“I know the feeling. Even now I’m left wondering: how real were the things I’ve killed in the game before now? How intelligent are the rest of the mobs in this game? If Fuzzy Wuzzy can think and show emotions, can the other bears?” Unlike Daniel, Darwin said this all with a steady voice. It didn’t shake or even hint a change in emotion. “I kept wondering that for a long time. The thought ‘I just killed a regular guy playing poker with his friends or a harmless hare making breakfast for himself just because I needed their EXP and items’ stayed with me longer than I could have imagined.”

“But then?” Daniel managed to look at Darwin for a moment even as he continued his murderous work. “What changed?”

“Responsibility. If I don’t kill the boss making breakfast, he either kills me, or I go home too weak to protect my people. Since the moment I landed in Tiqpa, someone has been trying to kill me off. So at first, I didn’t have time to think about why I was stabbing the crazy idiot charging me in the field. After that, I had an entire people to worry about. By the time I realized what impact I was making, I already had too many reasons to ignore it. I had too many burdens to also carry the weight of my enemy’s sorrow.” Darwin hesitated and then decided to let the sentence end there.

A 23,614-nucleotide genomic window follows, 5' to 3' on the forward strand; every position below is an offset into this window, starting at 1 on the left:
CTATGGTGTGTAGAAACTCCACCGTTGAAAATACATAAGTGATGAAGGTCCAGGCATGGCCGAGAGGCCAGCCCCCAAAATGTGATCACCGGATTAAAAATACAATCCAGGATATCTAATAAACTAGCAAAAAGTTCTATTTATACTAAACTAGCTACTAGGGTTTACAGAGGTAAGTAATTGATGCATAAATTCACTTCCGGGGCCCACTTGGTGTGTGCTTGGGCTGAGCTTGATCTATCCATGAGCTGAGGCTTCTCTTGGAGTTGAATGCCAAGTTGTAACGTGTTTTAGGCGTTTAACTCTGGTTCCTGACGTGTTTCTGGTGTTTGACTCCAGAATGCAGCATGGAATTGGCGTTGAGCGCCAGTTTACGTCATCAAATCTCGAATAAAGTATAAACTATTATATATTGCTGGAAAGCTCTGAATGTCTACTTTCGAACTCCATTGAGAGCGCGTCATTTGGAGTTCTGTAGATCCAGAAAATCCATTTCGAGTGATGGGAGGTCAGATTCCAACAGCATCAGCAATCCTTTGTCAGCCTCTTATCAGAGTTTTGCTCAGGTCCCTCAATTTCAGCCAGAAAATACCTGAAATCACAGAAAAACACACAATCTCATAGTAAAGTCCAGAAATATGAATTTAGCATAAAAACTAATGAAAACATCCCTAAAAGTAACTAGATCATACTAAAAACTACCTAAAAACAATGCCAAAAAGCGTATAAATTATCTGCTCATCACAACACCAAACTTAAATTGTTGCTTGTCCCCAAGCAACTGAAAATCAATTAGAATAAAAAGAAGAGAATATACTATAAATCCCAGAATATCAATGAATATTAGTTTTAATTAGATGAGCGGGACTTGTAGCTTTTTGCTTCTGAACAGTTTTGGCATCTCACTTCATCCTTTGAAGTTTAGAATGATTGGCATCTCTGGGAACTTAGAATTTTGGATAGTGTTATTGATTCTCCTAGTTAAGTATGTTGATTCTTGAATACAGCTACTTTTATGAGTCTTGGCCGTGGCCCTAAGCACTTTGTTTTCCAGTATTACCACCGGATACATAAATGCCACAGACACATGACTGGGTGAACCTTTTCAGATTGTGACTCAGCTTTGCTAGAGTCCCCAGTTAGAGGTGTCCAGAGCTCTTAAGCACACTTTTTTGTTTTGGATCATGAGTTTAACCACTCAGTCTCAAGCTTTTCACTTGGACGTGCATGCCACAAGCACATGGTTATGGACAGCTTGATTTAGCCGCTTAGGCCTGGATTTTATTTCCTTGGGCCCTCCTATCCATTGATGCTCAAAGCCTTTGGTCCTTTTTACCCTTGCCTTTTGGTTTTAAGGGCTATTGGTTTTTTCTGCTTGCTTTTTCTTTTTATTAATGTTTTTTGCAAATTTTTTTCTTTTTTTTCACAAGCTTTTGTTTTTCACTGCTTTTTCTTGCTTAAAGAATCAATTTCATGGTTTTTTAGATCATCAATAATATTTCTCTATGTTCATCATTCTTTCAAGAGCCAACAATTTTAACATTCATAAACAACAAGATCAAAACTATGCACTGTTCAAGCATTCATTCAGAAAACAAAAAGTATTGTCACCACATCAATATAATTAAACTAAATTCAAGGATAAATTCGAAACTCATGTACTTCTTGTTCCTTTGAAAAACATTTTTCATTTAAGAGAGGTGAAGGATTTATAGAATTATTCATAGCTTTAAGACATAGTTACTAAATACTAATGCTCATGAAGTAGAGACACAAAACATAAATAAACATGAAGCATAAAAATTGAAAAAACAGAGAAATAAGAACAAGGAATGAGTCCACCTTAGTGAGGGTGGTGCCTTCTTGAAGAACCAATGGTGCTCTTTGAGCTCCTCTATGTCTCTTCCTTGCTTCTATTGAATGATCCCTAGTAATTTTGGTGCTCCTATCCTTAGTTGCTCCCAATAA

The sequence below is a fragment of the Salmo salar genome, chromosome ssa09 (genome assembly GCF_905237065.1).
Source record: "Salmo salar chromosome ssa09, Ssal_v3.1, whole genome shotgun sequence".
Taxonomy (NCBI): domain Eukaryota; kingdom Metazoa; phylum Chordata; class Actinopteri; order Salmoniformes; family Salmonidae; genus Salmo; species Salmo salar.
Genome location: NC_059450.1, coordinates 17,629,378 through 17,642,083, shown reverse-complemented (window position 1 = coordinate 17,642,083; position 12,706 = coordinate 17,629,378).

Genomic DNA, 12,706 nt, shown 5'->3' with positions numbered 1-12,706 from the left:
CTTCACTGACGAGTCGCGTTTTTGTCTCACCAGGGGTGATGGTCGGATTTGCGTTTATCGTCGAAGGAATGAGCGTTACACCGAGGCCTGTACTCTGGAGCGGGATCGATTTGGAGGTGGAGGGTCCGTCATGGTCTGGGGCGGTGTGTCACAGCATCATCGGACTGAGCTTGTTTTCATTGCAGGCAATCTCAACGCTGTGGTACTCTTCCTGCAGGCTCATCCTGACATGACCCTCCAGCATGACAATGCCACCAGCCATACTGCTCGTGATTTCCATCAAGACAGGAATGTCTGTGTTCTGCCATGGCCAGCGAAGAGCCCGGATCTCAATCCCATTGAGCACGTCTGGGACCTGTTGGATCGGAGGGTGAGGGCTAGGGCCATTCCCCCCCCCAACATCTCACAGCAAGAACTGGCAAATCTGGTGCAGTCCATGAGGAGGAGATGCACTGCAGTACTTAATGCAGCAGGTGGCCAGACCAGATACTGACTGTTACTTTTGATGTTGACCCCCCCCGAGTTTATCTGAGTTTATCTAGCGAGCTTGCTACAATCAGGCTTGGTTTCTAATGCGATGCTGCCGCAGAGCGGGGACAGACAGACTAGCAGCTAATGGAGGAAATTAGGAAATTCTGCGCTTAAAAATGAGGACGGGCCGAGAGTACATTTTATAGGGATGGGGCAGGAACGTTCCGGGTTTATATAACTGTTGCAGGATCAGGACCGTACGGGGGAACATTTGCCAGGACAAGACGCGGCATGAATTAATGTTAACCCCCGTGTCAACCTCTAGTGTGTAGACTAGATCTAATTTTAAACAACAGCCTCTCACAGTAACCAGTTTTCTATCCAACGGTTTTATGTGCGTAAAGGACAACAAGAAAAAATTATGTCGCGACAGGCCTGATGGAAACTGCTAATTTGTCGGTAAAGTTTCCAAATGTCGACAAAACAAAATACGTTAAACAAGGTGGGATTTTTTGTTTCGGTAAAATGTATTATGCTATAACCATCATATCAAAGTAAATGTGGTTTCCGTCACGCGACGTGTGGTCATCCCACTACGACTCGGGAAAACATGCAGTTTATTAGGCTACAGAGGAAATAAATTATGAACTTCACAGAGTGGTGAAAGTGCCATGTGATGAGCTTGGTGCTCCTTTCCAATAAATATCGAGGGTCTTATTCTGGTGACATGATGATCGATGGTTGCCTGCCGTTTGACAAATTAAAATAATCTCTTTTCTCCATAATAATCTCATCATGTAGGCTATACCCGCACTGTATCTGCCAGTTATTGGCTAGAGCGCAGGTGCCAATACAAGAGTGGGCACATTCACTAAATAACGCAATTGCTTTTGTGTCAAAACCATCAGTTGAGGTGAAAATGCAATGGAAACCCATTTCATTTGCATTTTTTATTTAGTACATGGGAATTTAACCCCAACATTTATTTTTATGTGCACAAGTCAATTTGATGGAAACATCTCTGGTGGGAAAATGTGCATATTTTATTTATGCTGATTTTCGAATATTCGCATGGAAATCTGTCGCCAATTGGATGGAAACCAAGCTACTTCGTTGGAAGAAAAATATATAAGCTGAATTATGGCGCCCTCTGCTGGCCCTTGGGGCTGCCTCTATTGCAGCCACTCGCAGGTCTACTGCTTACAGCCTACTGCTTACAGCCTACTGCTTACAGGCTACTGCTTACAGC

“So that’s it? The StormGuard Alliance is why you are okay with it?” Daniel’s wry smile betrayed his eyes. “There is nothing more?”

There was, though, a fact that he couldn’t escape. A fact that he knew deep down from the very first moment his foot crushed the burglar’s face in. “No, that’s not it,” he admitted. It wasn’t something he should admit, but it was no longer something he could lie to himself about. “It’s also the fact that I like the thrill of the fight and the rush of the kill,” he said with a frown. Just saying it out loud felt like he had ripped a bandaid off all at once. It stung, but it was a relief to get it off his chest. “I like it. I’m good at it, and I honestly don’t even feel anything when I cut a man’s head off–except sometimes joy.”

Daniel stopped setting up the Blue-Drakes for a moment and turned to face Darwin. His eyes wide and his mouth half agape. “You . . . like killing?”

“Yeah,” Darwin sighed. “It’s like, I know I shouldn’t, but I do. I can’t separate it from the fun I have in video games, from the thrill I used to get when playing a really tough game. Like I was made to kill, like every kill brings me closer to some understanding of myself.”

“Boss, I don’t know how to put this politely, but that’s kind of scary.” Daniel just stared at Darwin, who never stopped slaughtering the newly-spawned mobs..